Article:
Vanessa Selbst Returns To Winning Ways At WSOP
Vanessa Selbst has had mixed fortunes at this year’s World Series of Poker; she began brightly with a final table in the second event, and has had two further small cashes in tournaments in which she looked as though she would make a deeper run than eventually proved the case. She has also had quite a few very early exits, not surprisingly given her generally aggressive style of play. But she bounced back yesterday to capture her second WSOP bracelet by winning the $2,500 Six-Handed Ten Game event.
Nineteen players came back for the final day, among whom were quite a few well-known names. Bryn Kenney and 2012 bracelet winner Vincent van der Fluit hit the rail before the final table was set, but Chris Bjorin and Tom Chambers have a wealth of experience and made sure the final table would be no walk in the park. Neither could survive until the heads-up however, which was contested by Selbst and Michael Saltzburg, himself a bracelet winner back in 2003. Selbst began with close to a 5:1 chip advantage, and proceeded to win five of the six hands played in a round of 2-7 no limit single draw. When she inflicted a quartering on Saltzburg in omaha hi/lo shortly afterwards, the tournament was nearly through, and a couple of hands into the 2-7 limit triple draw Selbst closed out her victory when she was dealt the nuts.
The final table positions and payouts were as follows:
1. Vanessa Selbst – $244,259
2. Michael Saltzburg – $150,849
3. Tommy Hang – $97,884
4. Chris Bjorin – $64,649
5. Tom Chambers – $43,099
6. Mike Gorodinsky – $30,169
The first day of the $1 million The Big One for One Drop event attracted a full field of forty eight players, producing a first prize in excess of $18 million. The day will probably be best remembered for a fold by Mikhail Smirnov, who ditched quad eights face-up when the only possible hand he could be beaten by was a straight flush; opponent John Morgan did not show his hand and refused to comment afterwards.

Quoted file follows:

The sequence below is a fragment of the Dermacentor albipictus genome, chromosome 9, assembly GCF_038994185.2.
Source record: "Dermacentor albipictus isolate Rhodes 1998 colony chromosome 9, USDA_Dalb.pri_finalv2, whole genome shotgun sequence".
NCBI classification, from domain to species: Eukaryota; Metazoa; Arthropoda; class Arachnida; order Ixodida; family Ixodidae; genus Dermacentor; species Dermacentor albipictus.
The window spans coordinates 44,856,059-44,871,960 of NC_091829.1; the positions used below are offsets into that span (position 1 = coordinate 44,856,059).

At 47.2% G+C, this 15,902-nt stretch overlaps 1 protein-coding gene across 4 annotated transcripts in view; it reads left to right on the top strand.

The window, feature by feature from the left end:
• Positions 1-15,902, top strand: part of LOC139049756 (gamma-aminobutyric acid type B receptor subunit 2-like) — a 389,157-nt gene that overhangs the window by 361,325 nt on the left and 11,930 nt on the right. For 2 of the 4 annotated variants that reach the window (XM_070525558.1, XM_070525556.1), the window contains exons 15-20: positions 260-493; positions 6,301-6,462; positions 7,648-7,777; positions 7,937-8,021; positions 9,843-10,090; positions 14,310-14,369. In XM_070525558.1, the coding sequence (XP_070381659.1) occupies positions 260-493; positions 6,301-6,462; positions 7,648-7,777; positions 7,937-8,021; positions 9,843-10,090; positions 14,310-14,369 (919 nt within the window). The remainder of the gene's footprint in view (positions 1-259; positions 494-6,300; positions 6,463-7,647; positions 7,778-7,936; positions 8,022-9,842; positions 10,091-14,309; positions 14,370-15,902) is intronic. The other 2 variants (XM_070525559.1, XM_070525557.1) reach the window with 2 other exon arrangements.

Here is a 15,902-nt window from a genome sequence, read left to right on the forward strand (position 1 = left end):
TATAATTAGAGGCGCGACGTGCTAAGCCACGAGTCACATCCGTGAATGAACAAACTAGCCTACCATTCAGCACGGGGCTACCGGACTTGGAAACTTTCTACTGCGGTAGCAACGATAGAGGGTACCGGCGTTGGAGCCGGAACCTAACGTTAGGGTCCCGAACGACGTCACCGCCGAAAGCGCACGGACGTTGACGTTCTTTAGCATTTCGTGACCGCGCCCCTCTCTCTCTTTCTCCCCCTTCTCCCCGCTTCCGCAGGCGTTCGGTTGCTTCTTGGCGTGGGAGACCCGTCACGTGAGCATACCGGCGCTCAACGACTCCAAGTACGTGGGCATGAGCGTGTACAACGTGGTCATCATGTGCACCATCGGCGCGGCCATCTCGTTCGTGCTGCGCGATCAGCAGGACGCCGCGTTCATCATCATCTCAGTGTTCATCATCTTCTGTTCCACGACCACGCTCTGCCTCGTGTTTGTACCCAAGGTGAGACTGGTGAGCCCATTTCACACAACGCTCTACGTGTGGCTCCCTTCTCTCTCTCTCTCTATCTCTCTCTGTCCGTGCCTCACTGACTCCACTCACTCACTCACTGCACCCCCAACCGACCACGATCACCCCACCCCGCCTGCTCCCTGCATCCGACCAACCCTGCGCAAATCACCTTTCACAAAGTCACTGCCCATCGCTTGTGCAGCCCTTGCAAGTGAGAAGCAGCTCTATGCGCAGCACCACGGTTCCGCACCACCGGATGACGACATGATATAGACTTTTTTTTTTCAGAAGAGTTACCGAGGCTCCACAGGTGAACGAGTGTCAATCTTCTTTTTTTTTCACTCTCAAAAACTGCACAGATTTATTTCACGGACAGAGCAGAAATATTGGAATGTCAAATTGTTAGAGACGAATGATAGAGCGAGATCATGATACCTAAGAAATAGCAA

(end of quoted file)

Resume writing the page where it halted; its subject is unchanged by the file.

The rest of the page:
Eleven players crashed out during the first day, including Jonathan Duhamel, Erik Seidel, Bertrand Grospellier, Nick Schulman, Eugene Katchalov and Mike Mizrachi – the latter recycling two-thirds of his prize for winning the Poker Players’ Championship back into the pot. Brian Rast had the best day; he closed with more than ten million chips to his name, ahead of Phil Hellmuth, Frederic Banjout and Antonio Esfandiari. Gus Hansen, who won his place through a satellite, finished the day in fifth, while Sam Trickett in sixth was the best of the four Brits in the events. Those in immediate danger on the second day include Daniel Negreanu and Phil Galfond, both of whom have fewer than half a million chips remaining.
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